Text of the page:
Black Workers’ Struggle for Equality in Birmingham (University of Illinois Press, December 2004) also focuses on Southern black laborers. Edited by Horace Huntley and David Montgomery, the volume is the first in a projected series of books, each containing transcripts of interviews conducted by the Birmingham Civil Rights Institute’s Oral History Project. All interviewees are former civil rights activists who belonged to the city’s industrial workforce.
As Professor Montgomery points out in the Introduction, “The unions were crisscrossed with networks, caucuses, and study groups organized by black workers. These informal organizations directly linked black union members to civil rights mobilizations based in churches and in community organizations,…[and] made the better known marches and court cases possible.”
Matthew Whitaker’s Race Work: The Rise of Civil Rights in the Urban West (University of Nebraska Press, November 2005) reminds us that the South, the East and the Midwest were not the only theaters of activity in the Civil Rights Movement. The book assesses the movement in Phoenix as well as the achievements of two of the most important black activists of the post—World War II American West: Lincoln Ragsdale and his wife Eleanor. Whitaker notes that Ragsdale and a compatriot succeeded in desegregating many of the city’s main corporations in 1962, two years before the U.S. Equal Employment Opportunity Commission was even established.
A review of Langston Hughes’ novel Tambourines to Glory
by Dana Crum
This book review was published in Black Issues Book Review in 2006.
Tambourines to Glory
by Langston Hughes
Harlem Moon, September 2006
$10.95, ISBN: 0-767-92327-8
Parts of this short novel are so funny I can imagine Langston Hughes pausing to laugh while writing it. In the book a black church starts on a Harlem street corner but soon moves into a thousand-seat theater. The day Crow-For-Day joins the congregation and converts, he confesses his many sins, one of which involved carrying a pistol. There in church he pulls out the gun, and congregants scream and faint. After walking down the aisle with it held over his head, he tosses it out the window to illustrate his conversion.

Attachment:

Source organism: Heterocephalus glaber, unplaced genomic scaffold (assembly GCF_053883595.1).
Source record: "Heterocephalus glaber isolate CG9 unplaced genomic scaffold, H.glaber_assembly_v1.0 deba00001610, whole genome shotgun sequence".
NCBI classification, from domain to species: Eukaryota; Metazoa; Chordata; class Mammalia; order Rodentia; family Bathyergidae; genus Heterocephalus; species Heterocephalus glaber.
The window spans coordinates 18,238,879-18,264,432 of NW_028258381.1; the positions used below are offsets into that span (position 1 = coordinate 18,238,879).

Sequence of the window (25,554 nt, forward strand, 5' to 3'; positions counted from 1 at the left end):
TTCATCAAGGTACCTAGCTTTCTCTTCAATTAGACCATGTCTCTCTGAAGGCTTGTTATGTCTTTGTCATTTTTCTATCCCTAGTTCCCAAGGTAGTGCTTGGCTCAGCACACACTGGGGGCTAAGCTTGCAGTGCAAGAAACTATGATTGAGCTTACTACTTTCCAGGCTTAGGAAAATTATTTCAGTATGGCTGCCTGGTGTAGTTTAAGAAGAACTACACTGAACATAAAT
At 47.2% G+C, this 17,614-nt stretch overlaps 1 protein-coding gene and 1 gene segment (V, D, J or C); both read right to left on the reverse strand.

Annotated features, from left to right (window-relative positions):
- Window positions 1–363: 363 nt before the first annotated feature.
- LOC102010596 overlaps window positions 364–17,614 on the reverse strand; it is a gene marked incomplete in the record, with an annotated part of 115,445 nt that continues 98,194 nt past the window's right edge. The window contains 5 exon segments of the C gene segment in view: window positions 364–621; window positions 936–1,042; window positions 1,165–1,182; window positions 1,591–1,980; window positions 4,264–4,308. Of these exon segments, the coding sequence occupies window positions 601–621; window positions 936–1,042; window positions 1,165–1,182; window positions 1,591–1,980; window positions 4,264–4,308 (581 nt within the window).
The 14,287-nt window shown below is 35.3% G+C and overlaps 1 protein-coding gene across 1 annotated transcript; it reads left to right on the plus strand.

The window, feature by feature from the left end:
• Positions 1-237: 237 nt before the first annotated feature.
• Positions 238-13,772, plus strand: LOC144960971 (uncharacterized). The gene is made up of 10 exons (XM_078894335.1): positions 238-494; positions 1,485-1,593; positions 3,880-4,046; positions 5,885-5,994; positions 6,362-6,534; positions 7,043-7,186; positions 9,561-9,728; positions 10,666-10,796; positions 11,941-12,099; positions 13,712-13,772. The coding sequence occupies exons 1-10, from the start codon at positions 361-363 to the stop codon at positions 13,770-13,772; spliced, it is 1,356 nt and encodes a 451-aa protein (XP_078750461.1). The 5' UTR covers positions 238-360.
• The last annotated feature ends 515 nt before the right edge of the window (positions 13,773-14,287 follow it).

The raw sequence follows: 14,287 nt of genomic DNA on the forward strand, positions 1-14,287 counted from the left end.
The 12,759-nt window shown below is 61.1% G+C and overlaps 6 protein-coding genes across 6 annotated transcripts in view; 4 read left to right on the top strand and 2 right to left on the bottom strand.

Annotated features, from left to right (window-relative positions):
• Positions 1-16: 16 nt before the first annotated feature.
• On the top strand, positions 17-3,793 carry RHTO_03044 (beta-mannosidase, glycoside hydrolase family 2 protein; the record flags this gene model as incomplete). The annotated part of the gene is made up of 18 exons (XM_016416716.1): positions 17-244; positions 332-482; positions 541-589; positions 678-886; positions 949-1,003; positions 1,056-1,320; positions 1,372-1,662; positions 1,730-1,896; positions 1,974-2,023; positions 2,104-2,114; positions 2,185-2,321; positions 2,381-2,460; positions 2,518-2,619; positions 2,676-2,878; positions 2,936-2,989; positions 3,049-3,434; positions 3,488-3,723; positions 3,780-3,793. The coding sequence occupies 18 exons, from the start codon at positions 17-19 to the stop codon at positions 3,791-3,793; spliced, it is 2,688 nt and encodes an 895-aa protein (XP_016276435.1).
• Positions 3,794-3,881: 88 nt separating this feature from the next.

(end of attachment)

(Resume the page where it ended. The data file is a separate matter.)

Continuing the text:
But Crow-For-Day is merely a supporting cast member. Starring in this novel are Laura and Essie, two welfare recipients who establish the sidewalk church as a way to make money. Laura is devilishly funny. She frequently makes light of Christianity, distorting the Bible, giving its words lascivious, dissolute meanings. Can the Devil quote scripture? Indeed she can.
Essie, on the other hand, is a true believer. Both women benefit financially from the church enterprise, but while Essie’s paramount concern is remaining true to God and helping the community, Laura wants only to wring as much cash as possible from the congregants.
In this modern morality tale, Harlem Renaissance—luminary Langston Hughes pokes fun at the excesses of the black church, but never does he mock the black church itself. In fact, he celebrates the institution’s goodness, which Essie epitomizes.
Hughes briskly ushers the narrative along in 36 very short chapters. Like poems, the chapters are compressed and have colorful titles.
Though best known for his poetry, Hughes composed in several additional genres, including not just fiction but also drama, children’s literature and autobiography. Harlem Moon’s publication of Tambourines to Glory—this is its first appearance in trade paperback—means the more neglected of Hughes’ two novels may finally get the attention it has long deserved.